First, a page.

Germany will help the broke countries of the euro zone South: Spain, Portugal and Greece. Finance Minister Wolfgang Schaeuble plans that German state Development Bank KfW will give loans of low interest rates to small and medium enterprises in Portugal and Spain, and most likely also in Greece.
According to weekly DER SPIEGEL,
Many companies in the crisis countries of eurozone can hardly acquire loans despite the low interest rate policy of the European Central Bank. Now, Germany wants to help: The Federal Ministry of Finance plans that the state development bank KfW prepares a loan program for small and medium enterprises in Portugal and Spain.
KfW will award the loans to sister institutions in the euro-crisis countries, which in turn would have sufficient capital for investment in the domestic economy. In this way, companies would benefit from low interest rates in Southern Europe.
The German government is yet to discuss the details for the KfW loan program. German media speak of a total loans amount of a one-digit-billion euro.
A spokesman for Finance Minister Wolfgang Schaeuble said that Germany would help both countries [Spain, Portugal] with various initiatives.
Extend loan aid also to Greece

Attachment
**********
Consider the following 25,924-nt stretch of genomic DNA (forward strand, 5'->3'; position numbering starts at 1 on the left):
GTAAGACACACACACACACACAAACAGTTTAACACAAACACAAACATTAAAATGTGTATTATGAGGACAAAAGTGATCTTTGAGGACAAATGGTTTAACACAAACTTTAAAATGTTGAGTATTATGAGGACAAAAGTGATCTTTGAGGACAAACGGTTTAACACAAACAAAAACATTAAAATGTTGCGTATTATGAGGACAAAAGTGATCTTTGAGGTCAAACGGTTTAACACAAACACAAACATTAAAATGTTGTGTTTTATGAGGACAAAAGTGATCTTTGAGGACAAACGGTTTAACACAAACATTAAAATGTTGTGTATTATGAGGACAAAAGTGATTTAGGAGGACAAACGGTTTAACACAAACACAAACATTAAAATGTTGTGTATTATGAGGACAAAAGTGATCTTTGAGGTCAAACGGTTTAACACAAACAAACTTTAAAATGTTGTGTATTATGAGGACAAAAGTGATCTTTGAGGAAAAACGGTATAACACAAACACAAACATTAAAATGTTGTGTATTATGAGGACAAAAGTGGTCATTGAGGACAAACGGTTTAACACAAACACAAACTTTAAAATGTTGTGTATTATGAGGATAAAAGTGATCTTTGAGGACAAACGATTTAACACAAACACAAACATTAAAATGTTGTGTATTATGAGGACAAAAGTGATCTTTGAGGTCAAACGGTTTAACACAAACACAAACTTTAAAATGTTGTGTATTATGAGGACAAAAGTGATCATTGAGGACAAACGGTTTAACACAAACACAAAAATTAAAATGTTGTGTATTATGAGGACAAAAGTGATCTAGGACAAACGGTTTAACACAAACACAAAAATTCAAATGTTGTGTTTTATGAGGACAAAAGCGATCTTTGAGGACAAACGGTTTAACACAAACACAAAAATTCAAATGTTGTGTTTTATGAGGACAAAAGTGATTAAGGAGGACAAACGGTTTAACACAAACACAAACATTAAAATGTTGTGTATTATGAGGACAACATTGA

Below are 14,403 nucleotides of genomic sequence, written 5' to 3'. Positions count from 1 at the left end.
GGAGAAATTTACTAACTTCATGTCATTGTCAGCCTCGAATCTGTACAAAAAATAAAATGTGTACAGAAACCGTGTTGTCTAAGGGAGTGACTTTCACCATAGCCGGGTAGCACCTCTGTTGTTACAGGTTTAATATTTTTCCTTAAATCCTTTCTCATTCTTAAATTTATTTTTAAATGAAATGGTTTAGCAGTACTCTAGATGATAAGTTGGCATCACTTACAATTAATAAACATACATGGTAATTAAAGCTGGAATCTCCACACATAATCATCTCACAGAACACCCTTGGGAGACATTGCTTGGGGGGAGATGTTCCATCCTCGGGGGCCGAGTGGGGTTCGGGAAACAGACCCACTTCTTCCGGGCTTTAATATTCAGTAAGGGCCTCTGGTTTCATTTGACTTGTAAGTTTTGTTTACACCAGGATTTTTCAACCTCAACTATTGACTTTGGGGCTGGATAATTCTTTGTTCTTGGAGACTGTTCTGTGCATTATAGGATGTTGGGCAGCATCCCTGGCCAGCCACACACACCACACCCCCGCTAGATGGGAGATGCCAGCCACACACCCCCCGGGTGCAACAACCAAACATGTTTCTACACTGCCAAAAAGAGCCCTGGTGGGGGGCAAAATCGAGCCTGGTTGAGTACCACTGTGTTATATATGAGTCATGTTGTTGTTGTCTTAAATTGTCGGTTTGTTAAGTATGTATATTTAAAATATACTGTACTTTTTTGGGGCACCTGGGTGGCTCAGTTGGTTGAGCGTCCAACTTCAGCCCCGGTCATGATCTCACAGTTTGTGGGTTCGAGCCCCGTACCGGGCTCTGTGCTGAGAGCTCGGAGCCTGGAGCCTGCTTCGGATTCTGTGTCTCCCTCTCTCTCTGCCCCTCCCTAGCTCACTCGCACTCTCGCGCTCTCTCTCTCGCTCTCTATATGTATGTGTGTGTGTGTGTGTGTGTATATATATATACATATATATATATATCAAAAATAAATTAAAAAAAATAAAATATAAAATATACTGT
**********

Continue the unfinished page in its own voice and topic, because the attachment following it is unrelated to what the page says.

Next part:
SPIEGEL refers to a letter of Schaeuble to Economy Minister Philipp Roesler. In his letter Schaeuble speaks about extending the low-interest rates loans program also to Greece. “I mean, in addition we should also offer bilateral aid,” DER SPIEGEL quotes from Schaeuble’s letter. (via t-online.de)
I cannot say with certainty what caused Schaueble’s U-turn and now he tries to mutate Germany from notorious economy-tormentor to economy-patron, supporter and savior.
Wolfgang Schaeuble, the enthusiastic austerity-groupie, maybe went to confess his sins and saw the light…
Did the priest in his neighborhood advice him, that a good Catholic has to support all faithful without exception and not only fellow Catholics? Impossible. Schaeuble is baptized Protestant. Most likely the pastor advised Shaeuble, that his noble deed aimed only at Spain and Portugal would create a bad image for the Christian Democratic Union less than six months ahead the elections…
nevertheless, German opposition parties Socialdemocrats (SPD) and the Greens oppose Schaeuble’s plans claiming “it is too late” and that “plans for real economic growth are due”. I think, they did not elaborate.